Univision and Televisa Set Merger Deal to Create Spanish-Language Content Powerhouse

Univision and Televisa have come to terms on a merger agreement, a long-awaited deal that will create a Spanish-language TV giant with broad reach in Mexico and the U.S.

The deal calls for Televisa to contribute its media, content and production assets and a handful of networks to a new entity to be known as Televisa-Univision. Televisa’s assets are valued at $4.8 billion. The new company will be led by Univision CEO Wade Davis, who headed the investor group that acquired Univision in early 2020.

“This transformative combination brings together the leading network serving U.S. Spanish-language audiences with the leading media platform in Mexico powered by the most powerful Spanish-language content engine in the world,” said Davis. “Televisa-Univision will emerge as the leading global Spanish-language multi-media company, uniquely positioned to capture the significant market opportunity for Spanish speakers worldwide.”

Televisa will be the largest shareholder in Televisa-Univision with a 45% stake. Univision will pay Televisa $3 billion in cash, another $750 million in Univision shares and $750 million in preferred Univision shares that promise an annual dividend of 5.5%. The deal will be financed by a $1 billion equity investment from SoftBank Latin American Fund, with participation from Google and Raine Group and $2.1 billion in debt commitments arranged by J.P. Morgan. The deal is expected to close later this year.

Alfonso de Angoitia, at present Televisa co-CEO, will serve as executive chairman of the Televisa-Univision board. Marcelo Claure, CEO of SoftBank International, will become vice chairman.

“We have been deeply involved with Univision for more than two decades, and we have never enjoyed a better relationship with our partners,” said de Angoita and Televisa co-CEO Bernardo Gómez. “We are creating a company which is a leader across multi-media categories, unified over the largest territories and with the scale and focus to deliver the most compelling content experience to Spanish-language consumers around the world. We are confident that this strategic transaction will maximize the potential of our Content segment, while allowing us to strengthen our balance sheet and focus on growth opportunities at our Telecom business.”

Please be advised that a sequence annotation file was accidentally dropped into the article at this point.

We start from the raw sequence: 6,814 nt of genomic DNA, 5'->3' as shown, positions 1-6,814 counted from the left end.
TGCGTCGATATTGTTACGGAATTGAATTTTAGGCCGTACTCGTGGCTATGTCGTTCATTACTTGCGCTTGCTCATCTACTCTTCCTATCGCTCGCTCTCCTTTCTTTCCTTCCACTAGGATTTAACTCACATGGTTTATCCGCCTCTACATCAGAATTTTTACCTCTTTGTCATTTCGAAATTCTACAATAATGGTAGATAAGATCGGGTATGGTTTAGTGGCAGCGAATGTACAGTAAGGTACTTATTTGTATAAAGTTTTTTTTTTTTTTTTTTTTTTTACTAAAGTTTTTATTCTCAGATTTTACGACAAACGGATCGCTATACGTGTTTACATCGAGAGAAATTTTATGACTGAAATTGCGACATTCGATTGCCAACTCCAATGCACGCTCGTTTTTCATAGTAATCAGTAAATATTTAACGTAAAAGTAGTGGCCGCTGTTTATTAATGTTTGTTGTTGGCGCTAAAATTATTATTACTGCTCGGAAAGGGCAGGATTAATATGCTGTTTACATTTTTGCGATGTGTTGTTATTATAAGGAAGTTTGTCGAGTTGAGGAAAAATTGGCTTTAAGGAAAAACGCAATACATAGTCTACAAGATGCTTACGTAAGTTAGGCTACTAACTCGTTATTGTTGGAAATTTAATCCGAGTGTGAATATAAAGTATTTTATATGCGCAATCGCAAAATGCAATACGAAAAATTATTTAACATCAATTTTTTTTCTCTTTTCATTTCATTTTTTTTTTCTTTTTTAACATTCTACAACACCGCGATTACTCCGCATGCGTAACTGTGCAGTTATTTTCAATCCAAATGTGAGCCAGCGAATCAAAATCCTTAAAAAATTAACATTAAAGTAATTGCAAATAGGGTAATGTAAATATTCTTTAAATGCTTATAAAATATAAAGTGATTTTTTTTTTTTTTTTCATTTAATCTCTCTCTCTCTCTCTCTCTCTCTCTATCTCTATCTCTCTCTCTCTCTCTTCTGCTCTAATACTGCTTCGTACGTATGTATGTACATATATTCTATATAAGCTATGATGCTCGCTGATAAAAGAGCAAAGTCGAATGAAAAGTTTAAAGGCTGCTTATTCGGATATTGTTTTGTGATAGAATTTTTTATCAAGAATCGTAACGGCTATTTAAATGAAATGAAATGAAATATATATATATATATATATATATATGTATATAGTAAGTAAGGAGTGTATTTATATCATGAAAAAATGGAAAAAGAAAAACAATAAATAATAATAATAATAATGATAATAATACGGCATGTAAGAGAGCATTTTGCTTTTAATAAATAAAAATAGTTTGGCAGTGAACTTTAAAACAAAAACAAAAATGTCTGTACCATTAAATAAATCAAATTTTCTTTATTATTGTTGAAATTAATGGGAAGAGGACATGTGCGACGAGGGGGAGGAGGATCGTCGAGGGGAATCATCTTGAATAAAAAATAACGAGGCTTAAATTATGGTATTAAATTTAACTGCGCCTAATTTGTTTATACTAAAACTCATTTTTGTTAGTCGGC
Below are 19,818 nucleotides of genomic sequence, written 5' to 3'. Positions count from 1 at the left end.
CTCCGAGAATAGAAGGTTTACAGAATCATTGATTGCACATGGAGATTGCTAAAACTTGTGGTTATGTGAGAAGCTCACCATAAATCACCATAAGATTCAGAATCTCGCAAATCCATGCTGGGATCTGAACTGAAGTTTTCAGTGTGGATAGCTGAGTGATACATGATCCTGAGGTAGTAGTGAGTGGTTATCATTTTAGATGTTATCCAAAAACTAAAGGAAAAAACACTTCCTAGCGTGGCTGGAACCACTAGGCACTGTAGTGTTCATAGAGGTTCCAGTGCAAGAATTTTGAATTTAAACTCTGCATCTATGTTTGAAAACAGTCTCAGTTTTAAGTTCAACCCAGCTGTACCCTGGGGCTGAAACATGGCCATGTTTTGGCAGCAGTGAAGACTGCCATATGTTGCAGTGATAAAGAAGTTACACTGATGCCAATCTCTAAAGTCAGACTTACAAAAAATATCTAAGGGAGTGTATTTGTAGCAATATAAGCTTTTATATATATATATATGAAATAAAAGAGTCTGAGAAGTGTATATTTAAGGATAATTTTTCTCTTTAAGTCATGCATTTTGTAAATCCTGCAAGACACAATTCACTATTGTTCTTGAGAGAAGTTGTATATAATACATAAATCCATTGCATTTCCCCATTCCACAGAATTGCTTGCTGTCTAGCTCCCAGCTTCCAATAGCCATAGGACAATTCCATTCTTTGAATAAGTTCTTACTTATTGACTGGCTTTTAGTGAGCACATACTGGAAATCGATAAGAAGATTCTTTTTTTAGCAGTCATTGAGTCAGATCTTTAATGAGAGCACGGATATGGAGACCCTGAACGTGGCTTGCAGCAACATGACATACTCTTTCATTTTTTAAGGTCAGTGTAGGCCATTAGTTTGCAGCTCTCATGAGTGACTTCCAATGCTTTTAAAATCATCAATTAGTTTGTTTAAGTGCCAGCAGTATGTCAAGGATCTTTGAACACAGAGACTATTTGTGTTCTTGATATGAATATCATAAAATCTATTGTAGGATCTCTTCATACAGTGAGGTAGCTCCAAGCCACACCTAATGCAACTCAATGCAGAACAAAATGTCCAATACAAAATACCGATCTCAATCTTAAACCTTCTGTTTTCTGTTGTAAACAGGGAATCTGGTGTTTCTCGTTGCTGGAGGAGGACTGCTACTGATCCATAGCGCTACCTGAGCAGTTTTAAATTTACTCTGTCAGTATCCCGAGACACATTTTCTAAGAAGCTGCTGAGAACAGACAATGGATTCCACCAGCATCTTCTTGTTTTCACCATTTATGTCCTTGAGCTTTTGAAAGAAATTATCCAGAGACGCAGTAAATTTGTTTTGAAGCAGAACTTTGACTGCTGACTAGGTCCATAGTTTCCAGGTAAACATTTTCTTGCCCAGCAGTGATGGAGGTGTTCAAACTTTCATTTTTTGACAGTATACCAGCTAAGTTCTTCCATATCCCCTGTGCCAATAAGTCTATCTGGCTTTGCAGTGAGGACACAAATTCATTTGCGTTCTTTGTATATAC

Outside of the Televisa-Univision umbrella, Televisa will retain ownership of izzi Telecom, Sky and other businesses and the real estate associated with the production facilities, the broadcasting licenses and transmission infrastructure in Mexico.

Televisa is such an institution in Mexico that the deal came with some obligations by the broadcaster to preserve the Mexican operation of its news content.

“News content production for Mexico will be outsourced from a company owned by The Azcárraga family to guarantee that news content remains in Mexican hands and is produced in Mexico. Televisa-Univision will retain all assets, IP and library related to Televisa’s News division,” the press release stated.

Televisa has been an equity and content partner of Univision for more than 40 years. The companies have discussed merging on and off in the past although the FCC’s foreign ownership rules prevent an outright takeover of Univision’s TV stations by Televisa.

Univision was sold last year by a group of private investors led by Haim Saban, to a new group of investors headed by Davis’ ForgeLight banner and SearchLight Capital, in a transaction valued at about $8 billion-$9 billion.

Univision once was the undisputed leader of of Spanish-language TV in the U.S. But over the past decade NBCUniversal-owned Telemundo came on strong with resources for high-profile programming such as World Cup and Olympics rights. Telemundo also was early to experiment with U.S.-produced programs for bilingual and U.S.-born Hispanic audiences. Univision, on the other hand, relied for years on the success of novelas produced for the Mexican market by Televisa.

With the merger, Televisa and Univision both expect to achieve “efficient content costs” and savings that will allow the company to deliver earnings before interest, taxes, depreciation and amortization at a very healthy 45% margin. Much of those savings come from producing content in Mexico.

More to come

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